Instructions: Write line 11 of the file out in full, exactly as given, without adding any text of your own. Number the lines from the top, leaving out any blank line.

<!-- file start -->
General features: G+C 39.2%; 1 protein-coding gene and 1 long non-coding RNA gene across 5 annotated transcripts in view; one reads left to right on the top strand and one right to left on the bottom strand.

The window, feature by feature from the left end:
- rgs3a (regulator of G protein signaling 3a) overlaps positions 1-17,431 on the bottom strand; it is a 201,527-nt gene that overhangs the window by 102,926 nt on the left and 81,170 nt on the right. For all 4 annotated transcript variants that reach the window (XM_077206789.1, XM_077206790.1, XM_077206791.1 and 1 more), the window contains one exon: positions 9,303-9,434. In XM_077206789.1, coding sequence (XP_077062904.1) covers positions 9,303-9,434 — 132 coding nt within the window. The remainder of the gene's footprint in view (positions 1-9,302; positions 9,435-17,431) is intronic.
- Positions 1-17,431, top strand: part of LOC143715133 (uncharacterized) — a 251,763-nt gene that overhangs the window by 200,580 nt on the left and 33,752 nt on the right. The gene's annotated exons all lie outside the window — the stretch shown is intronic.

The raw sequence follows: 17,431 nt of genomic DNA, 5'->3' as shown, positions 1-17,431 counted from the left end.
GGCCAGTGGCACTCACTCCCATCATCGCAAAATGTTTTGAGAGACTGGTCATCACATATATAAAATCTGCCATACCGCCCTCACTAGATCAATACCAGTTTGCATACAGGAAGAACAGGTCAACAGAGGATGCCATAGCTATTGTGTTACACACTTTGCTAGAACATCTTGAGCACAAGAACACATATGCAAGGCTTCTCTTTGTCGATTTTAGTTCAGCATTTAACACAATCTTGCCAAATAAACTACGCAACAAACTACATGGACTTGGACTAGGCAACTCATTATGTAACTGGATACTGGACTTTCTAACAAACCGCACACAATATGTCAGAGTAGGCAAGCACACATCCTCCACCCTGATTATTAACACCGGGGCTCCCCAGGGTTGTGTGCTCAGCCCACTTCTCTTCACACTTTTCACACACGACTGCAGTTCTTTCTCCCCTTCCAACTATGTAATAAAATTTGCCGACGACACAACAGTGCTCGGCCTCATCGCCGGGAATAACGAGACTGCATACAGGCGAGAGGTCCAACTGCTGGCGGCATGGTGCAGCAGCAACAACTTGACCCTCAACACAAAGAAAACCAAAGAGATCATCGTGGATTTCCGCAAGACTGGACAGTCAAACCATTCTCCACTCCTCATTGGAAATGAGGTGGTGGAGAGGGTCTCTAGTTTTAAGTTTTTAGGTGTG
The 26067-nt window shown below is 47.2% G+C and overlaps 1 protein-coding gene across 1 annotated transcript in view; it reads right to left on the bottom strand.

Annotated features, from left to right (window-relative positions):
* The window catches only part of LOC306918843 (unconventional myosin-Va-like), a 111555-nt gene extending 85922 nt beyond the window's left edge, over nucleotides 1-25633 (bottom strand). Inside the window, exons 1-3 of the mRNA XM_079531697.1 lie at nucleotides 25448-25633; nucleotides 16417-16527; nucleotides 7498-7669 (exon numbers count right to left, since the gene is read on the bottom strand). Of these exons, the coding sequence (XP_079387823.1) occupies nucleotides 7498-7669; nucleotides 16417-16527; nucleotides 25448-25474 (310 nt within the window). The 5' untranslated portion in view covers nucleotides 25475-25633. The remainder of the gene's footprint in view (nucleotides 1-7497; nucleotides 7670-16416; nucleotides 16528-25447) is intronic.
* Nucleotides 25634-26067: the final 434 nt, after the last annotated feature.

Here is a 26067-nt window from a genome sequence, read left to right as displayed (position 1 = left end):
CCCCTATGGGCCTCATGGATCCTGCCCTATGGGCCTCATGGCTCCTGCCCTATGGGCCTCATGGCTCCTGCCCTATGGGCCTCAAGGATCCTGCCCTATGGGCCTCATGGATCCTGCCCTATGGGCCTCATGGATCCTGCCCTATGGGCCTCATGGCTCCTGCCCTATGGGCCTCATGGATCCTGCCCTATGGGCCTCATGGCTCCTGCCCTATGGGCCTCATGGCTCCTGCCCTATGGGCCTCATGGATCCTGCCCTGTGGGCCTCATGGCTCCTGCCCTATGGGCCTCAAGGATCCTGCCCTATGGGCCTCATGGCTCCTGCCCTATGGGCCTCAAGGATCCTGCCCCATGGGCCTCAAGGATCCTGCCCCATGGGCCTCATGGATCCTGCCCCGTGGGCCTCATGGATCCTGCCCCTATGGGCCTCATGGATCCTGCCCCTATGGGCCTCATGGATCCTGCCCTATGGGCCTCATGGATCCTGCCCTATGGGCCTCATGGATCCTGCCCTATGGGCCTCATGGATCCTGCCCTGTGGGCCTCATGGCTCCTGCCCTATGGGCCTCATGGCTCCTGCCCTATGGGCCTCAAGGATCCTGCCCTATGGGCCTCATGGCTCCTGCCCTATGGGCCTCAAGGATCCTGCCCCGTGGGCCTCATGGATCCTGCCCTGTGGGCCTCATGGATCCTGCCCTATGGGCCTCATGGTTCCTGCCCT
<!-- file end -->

Here is a 26067-nt window from a genome sequence, read left to right as displayed (position 1 = left end):